Mr. B is a businessman who carries on business through his corporation, 1234567 Ontario Inc. (the “Corporation”). Mr. B supports 3 children above the age of 18, who are all in university full-time. Needless to say, the expenses associated with supporting Mr. B’s children are high – approximately $35,000 per child, per year (tuition, cars, phones, etc.).
Based on the above, Mr. B will require approximately $100,000 to support his children in 2016 (the “Support Funds”). If Mr. B extracts the Support Funds from his corporation (whether via dividend or salary/bonus), he will be left with a lot less than the $100,000 he requires for the support, since a large chunk of that will be required to satisfy the tax bill that results from the extraction. Mr. B would actually have to extract significantly more than $100,000 from the Corporation in order to be left with the $100,000 of Support Funds that he requires.
Is there a better way for Mr. B to obtain the Support Funds? The answer is yes. Mr. B can structure the Corporation in a more tax-efficient manner. There are various options available to Mr. B, but in this article I will explore one particular option: the “Discretionary Family Trust” (a “Family Trust”).
Firstly, what is a trust? In law, a “trust” is not a separate legal entity (as is a corporation), rather, it is a relationship between (i) the “settlor” of the trust, being the person who contributes the initial property to the trust, (ii) the trustees of the trust, who hold and deal with the property for the benefit of the beneficiaries (in accordance with the terms of the trust indenture), and (iii) the beneficiaries of the trust, who are entitled to the property of the trust (in accordance with the terms of the trust indenture). Although not a separate legal entity, the Trust is a separate taxpayer under the rules contained in the Income Tax Act (Canada) (the “ITA”).
How can a trust save Mr. B a lot of tax dollars? If Mr. B’s shares of the Corporation are owned by a Family Trust (instead of by Mr. B personally), of which Mr. B’s three children were beneficiaries, the Corporation can declare a dividend payable to the Family Trust (i.e., the shareholder), in the amount of $100,000. The trustee of the trust (who would be Mr. B himself) would then allocate (in accordance with the discretion provided to the trustee in the trust indenture) one-third of the dividend to each of his three children (as beneficiaries of the Family Trust). Assuming the children had no other income in the year, each child could receive his/her dividend and pay very little (if any) tax thereon. As the trustee of the Family Trust, Mr. B can use the money from the dividend allocated to each child, for that child’s benefit – paying for his/her tuition, car, phone bill, etc.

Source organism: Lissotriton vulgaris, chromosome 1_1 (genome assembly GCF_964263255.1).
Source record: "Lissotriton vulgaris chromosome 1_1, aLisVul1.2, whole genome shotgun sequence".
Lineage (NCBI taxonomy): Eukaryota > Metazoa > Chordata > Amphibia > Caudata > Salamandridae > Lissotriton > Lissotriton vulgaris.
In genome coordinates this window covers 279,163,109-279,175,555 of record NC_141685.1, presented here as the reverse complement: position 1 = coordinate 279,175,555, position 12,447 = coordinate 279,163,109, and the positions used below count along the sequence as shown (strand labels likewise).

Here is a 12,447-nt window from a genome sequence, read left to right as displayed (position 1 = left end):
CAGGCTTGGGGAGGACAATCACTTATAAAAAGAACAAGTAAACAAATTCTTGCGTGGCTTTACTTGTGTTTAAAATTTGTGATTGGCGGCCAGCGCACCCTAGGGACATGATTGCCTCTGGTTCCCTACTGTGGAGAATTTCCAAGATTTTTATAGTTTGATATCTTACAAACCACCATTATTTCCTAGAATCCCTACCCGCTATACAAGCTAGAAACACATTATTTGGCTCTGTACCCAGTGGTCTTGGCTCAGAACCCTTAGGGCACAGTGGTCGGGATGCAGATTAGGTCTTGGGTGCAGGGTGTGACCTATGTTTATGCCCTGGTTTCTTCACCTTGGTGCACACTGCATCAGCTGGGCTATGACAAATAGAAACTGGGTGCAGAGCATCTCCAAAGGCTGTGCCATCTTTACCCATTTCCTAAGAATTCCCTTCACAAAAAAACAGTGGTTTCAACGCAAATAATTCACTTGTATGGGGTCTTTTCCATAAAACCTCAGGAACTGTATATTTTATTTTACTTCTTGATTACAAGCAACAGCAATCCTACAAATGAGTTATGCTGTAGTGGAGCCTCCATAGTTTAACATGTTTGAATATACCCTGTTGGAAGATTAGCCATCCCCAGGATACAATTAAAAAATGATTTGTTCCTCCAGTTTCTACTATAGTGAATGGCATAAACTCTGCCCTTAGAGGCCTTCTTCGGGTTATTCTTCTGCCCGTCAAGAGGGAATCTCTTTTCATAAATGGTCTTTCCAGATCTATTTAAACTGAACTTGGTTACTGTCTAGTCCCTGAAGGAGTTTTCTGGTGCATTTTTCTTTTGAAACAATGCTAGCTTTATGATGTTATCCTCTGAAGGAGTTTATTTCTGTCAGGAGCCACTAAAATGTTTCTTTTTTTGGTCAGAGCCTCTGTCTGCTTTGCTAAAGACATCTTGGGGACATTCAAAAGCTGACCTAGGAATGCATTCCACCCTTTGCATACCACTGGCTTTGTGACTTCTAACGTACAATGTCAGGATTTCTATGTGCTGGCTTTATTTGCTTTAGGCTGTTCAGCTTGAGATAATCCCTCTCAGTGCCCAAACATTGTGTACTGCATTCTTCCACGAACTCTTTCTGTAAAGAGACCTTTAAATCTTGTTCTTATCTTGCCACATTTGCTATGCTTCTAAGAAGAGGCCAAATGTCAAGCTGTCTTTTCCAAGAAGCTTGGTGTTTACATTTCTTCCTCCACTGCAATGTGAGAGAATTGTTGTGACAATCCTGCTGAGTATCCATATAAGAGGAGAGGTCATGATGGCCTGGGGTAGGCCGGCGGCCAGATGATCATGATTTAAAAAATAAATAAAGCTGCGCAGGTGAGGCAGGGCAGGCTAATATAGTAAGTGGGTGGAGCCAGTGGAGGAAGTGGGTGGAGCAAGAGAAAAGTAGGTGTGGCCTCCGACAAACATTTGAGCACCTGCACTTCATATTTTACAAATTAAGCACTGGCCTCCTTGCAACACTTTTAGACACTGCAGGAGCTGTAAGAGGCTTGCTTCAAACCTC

The foregoing is one form of “income splitting”, and is only one of various benefits of using a Family Trust. Other benefits include potential multiplication of the “lifetime capital gains exemption” (i.e., the $800,000 shelter available (currently) to every Canadian resident individual who sells shares of a company that meet the definition of “qualified small business corporation shares” (section 110.6 of the ITA) – which I will discuss in a future article), and creditor proofing.
A very common question that arises in the above-described scenario is whether someone who already owns the shares of his/her company in his/her own name can obtain the benefits of a Family Trust as described above. The short answer is yes – although various limitations apply. To obtain such a structure, some form of “freeze” transaction would be required (using either section 85 or section 86 of the ITA).
The rules in the ITA dealing with trusts are very tricky. One must be wary of (among other things) the “attribution” rules (which can cause income to be attributed to a different taxpayer than the taxpayer in whose name the income is reported), as well as subsection 75(2) of the ITA, which can remove the ability to roll out trust property at cost (a very important feature of the Family Trust).
Taxpayers should always consider the most tax-efficient way to structure their affairs. The Canadian courts have indicated that taxpayers are entitled to plan their affairs in the manner that is most tax-efficient. Taxpayers ought to take advantage of the many rules provided by the ITA that allow them to keep more cash in their pockets.